"Please watch and listen while I mentally prepare myself for the pleasure and the pain," he tells viewers.
The track begins with a nod to our pandemic times:
"This was the strangest year / But I still grew hot peppers here / I'm going to taste them for you now / Soon I'll be saying 'Wow.' "
His top pepper last summer was called the Gator Jigsaw, a squat green-ripening variety that some say "could be the hottest in the world, although there are lots of peppers they say that about," he explains in the video.
After calmly crunching a big bite on camera, he gives his tasting notes. "Mmm. There's a taste of unripe fruit, a little bit of a black pepper accent to it. Quite savory. It's very, very hot."
Coleman prepares for the annual tastings by eating yogurt with bananas beforehand — because he loves the taste and because the superhot peppers can wreak havoc on his digestive system.
He eats peppers raw and by themselves.
"Sometimes I'll cut them up and put them on a sandwich or whatever," Coleman said. "Sometimes I regret that. I'll think, 'Oh, I can just eat this whole thing on a sandwich,' and I really regret that."
While the relatively short gardening season in Minnesota makes it an unlikely climate for growing tropical hot peppers, Coleman has found success by starting his plants indoors when it's snowing outside.
"I have found if you start them early, they do OK," he said. "When I first started, I was starting them in March or April and they weren't far enough along and they wouldn't mature."
He usually uses fish manure as a fertilizer but is trying turkey manure this year, too — testing to see which gives the plants the biggest boost.
"We'll see which wins," he said.
Beyond the front yard
Most years, Coleman will enter a few of his peppers in the Minnesota State Fair's vegetable competition. Because the fair's judges value uniformity, they need to be the same size, shape and color. In 2018, he won a blue ribbon for his half-inch Jellybean peppers, a variety of tiny white habaneros from Peru.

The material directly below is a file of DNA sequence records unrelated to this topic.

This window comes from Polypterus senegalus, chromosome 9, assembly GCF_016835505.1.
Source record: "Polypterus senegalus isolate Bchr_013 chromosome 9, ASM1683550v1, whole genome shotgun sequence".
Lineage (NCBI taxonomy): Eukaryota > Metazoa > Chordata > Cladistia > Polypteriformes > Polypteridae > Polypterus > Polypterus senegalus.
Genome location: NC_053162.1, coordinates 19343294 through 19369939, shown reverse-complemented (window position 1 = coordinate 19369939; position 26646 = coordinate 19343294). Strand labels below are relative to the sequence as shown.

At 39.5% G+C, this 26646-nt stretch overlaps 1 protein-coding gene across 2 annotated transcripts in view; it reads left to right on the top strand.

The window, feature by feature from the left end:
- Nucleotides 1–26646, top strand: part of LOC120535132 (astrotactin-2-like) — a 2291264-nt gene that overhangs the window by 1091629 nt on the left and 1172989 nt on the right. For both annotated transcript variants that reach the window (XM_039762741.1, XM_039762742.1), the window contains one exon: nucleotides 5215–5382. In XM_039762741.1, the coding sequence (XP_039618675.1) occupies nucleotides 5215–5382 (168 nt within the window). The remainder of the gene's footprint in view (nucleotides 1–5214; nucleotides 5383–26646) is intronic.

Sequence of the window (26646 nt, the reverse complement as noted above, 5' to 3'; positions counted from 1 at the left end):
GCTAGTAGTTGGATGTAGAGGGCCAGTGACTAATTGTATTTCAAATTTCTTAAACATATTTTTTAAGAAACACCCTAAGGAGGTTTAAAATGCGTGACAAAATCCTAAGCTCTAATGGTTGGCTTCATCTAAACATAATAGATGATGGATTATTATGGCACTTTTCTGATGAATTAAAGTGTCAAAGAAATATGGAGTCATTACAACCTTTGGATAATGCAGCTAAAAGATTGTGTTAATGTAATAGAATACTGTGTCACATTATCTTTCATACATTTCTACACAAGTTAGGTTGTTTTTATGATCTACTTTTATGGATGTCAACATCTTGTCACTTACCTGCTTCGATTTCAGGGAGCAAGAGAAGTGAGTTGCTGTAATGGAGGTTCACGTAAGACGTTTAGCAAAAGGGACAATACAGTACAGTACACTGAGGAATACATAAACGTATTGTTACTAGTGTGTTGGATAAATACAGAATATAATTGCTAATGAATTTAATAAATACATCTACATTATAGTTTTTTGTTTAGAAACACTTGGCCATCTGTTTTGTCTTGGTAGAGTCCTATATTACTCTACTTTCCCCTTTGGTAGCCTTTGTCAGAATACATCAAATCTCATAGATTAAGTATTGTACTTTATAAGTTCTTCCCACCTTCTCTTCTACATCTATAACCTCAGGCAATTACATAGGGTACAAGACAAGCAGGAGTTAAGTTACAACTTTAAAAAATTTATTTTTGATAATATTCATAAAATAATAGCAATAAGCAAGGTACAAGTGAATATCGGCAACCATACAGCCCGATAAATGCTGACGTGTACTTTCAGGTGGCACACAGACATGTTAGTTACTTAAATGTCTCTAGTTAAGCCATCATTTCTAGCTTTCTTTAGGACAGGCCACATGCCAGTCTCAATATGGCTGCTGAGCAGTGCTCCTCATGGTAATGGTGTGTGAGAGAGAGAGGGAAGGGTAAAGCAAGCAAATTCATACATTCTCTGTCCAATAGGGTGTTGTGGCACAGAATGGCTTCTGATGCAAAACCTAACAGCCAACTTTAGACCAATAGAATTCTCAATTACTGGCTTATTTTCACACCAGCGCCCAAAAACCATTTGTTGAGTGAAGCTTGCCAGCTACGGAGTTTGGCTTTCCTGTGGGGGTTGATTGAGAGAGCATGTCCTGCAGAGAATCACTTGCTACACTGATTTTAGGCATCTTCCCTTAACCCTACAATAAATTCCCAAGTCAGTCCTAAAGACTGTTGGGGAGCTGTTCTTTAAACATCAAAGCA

This year, he plans to enter some of his peppers, but he'll wait until the last minute to decide which variety to pick and bring to the competition.
He's known beyond the fairgrounds, though. His YouTube channel has connected him with fellow pepper enthusiasts on every continent except Antarctica. Last year, he collaborated with a hot sauce maker for the first time, shipping peppers throughout the season to Pennsylvania. A product with local hot sauce maker Lost Capital Foods is now in the works, said Coleman.
Even as he continues to grow and try new varieties, Coleman has a few pet peppers.
"I have my varieties that I love to snack on," he said. "Some of the habaneros I like to eat with meals. My favorite thing is just to take a bite of them. I just go out and pick them right before dinner."
When he and his wife go out to eat, Coleman often finds even the spiciest dishes are too mild. They are regulars at Vo's Vietnamese restaurant, where he brings along some frozen peppers from his front-yard patch to add to his vegan pho.
"I'm known for going out and taking a little container, and I'll just kind of discreetly dump them on my food," he said.
Erica Pearson • @ericalpearson